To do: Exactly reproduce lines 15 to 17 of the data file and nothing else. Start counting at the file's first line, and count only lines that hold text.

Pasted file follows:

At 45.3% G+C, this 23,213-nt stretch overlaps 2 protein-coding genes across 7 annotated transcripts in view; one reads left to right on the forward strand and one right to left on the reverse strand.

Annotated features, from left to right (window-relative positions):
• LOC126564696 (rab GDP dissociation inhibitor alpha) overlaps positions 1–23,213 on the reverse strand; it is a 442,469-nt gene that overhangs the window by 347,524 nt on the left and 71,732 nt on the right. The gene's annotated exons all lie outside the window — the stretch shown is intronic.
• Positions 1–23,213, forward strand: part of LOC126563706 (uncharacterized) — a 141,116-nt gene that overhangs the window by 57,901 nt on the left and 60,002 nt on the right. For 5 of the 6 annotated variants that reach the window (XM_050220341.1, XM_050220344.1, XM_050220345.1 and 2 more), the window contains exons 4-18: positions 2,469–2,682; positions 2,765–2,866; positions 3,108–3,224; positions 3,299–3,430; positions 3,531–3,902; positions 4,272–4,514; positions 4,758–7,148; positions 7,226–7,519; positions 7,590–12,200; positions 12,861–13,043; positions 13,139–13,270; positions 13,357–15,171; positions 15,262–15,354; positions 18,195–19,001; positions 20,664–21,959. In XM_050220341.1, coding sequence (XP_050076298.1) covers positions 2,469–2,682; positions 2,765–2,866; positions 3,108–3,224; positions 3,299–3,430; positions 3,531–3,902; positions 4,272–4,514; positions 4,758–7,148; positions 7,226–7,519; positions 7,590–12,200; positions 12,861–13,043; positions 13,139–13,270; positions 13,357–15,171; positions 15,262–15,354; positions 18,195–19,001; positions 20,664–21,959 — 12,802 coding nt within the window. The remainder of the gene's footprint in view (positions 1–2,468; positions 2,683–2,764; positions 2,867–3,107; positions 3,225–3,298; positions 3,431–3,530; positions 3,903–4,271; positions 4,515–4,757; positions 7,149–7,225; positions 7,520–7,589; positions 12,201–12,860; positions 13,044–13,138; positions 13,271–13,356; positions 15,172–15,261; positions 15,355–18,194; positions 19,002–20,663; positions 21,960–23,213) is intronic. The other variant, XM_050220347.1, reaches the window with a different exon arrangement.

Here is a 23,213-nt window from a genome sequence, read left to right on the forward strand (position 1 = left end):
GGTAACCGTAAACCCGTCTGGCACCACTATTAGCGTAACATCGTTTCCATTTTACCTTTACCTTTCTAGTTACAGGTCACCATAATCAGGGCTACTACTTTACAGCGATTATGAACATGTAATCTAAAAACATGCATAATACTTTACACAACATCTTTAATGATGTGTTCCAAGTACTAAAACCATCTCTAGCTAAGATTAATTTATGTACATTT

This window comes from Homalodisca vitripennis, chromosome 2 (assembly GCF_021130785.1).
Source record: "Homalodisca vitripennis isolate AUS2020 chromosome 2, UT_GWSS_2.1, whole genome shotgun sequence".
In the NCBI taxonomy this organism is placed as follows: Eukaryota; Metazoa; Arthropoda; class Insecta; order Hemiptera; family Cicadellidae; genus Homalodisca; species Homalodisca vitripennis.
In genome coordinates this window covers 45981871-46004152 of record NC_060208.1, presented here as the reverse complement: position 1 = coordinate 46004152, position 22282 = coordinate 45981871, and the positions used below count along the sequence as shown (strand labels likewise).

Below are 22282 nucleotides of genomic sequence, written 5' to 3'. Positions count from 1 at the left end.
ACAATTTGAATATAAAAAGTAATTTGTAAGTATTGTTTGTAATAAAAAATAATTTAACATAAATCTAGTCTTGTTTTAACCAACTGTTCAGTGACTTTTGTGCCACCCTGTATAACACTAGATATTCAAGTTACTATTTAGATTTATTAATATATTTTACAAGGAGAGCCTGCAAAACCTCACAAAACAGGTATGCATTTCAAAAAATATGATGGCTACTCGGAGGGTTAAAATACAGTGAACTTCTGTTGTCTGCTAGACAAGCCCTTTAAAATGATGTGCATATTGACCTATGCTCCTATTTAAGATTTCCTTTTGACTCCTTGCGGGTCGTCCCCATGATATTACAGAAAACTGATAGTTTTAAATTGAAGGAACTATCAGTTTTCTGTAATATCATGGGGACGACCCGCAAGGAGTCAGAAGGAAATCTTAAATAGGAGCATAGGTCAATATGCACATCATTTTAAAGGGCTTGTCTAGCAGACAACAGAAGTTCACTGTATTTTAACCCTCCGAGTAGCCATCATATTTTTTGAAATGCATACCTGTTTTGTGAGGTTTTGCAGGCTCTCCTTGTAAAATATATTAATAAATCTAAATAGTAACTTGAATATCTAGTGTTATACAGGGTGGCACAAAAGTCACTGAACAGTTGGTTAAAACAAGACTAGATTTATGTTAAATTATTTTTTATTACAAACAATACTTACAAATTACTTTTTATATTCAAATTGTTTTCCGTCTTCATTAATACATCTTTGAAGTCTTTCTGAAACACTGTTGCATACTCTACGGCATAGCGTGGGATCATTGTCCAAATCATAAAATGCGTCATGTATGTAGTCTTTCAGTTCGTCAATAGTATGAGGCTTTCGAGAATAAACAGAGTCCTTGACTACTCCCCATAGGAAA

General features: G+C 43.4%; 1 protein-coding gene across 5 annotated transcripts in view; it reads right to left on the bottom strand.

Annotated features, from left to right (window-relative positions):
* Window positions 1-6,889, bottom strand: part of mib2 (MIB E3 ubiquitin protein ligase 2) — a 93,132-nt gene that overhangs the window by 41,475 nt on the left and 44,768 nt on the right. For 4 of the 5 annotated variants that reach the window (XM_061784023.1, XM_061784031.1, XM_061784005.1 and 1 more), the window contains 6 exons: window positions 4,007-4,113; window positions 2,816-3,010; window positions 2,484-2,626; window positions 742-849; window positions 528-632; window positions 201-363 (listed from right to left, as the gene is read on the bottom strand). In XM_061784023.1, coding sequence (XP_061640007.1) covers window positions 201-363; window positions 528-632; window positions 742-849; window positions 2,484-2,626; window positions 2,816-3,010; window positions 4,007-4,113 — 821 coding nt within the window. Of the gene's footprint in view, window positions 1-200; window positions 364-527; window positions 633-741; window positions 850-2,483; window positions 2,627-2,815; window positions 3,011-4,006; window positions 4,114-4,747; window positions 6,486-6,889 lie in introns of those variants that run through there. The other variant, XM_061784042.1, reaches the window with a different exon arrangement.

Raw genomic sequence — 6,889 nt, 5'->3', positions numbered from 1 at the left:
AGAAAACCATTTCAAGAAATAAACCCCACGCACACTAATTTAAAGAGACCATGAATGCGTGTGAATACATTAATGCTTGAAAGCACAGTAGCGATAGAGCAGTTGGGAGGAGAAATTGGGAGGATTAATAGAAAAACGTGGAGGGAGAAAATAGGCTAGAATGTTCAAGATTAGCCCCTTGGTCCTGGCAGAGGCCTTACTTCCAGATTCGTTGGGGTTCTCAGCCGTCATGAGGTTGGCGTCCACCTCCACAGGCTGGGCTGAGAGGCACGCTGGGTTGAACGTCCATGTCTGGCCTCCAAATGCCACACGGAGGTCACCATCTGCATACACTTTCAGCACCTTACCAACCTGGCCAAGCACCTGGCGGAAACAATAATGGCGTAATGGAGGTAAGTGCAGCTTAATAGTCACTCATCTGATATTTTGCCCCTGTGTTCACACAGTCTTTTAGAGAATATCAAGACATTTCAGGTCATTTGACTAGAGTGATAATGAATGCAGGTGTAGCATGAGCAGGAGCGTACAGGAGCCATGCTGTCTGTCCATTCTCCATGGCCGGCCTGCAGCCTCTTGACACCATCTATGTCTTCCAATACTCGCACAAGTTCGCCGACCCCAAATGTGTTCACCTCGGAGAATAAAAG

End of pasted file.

* Window positions 1-6,889, bottom strand: part of mib2 (MIB E3 ubiquitin protein ligase 2) — a 93,132-nt gene that overhangs the window by 41,475 nt on the left and 44,768 nt on the right. For 4 of the 5 annotated variants that reach the window (XM_061784023.1, XM_061784031.1, XM_061784005.1 and 1 more), the window contains 6 exons: window positions 4,007-4,113; window positions 2,816-3,010; window positions 2,484-2,626; window positions 742-849; window positions 528-632; window positions 201-363 (listed from right to left, as the gene is read on the bottom strand). In XM_061784023.1, coding sequence (XP_061640007.1) covers window positions 201-363; window positions 528-632; window positions 742-849; window positions 2,484-2,626; window positions 2,816-3,010; window positions 4,007-4,113 — 821 coding nt within the window. Of the gene's footprint in view, window positions 1-200; window positions 364-527; window positions 633-741; window positions 850-2,483; window positions 2,627-2,815; window positions 3,011-4,006; window positions 4,114-4,747; window positions 6,486-6,889 lie in introns of those variants that run through there. The other variant, XM_061784042.1, reaches the window with a different exon arrangement.

Raw genomic sequence — 6,889 nt, 5'->3', positions numbered from 1 at the left:
AGAAAACCATTTCAAGAAATAAACCCCACGCACACTAATTTAAAGAGACCATGAATGCGTGTGAATACATTAATGCTTGAAAGCACAGTAGCGATAGAGCAGTTGGGAGGAGAAATTGGGAGGATTAATAGAAAAACGTGGAGGGAGAAAATAGGCTAGAATGTTCAAGATTAGCCCCTTGGTCCTGGCAGAGGCCTTACTTCCAGATTCGTTGGGGTTCTCAGCCGTCATGAGGTTGGCGTCCACCTCCACAGGCTGGGCTGAGAGGCACGCTGGGTTGAACGTCCATGTCTGGCCTCCAAATGCCACACGGAGGTCACCATCTGCATACACTTTCAGCACCTTACCAACCTGGCCAAGCACCTGGCGGAAACAATAATGGCGTAATGGAGGTAAGTGCAGCTTAATAGTCACTCATCTGATATTTTGCCCCTGTGTTCACACAGTCTTTTAGAGAATATCAAGACATTTCAGGTCATTTGACTAGAGTGATAATGAATGCAGGTGTAGCATGAGCAGGAGCGTACAGGAGCCATGCTGTCTGTCCATTCTCCATGGCCGGCCTGCAGCCTCTTGACACCATCTATGTCTTCCAATACTCGCACAAGTTCGCCGACCCCAAATGTGTTCACCTCGGAGAATAAAAG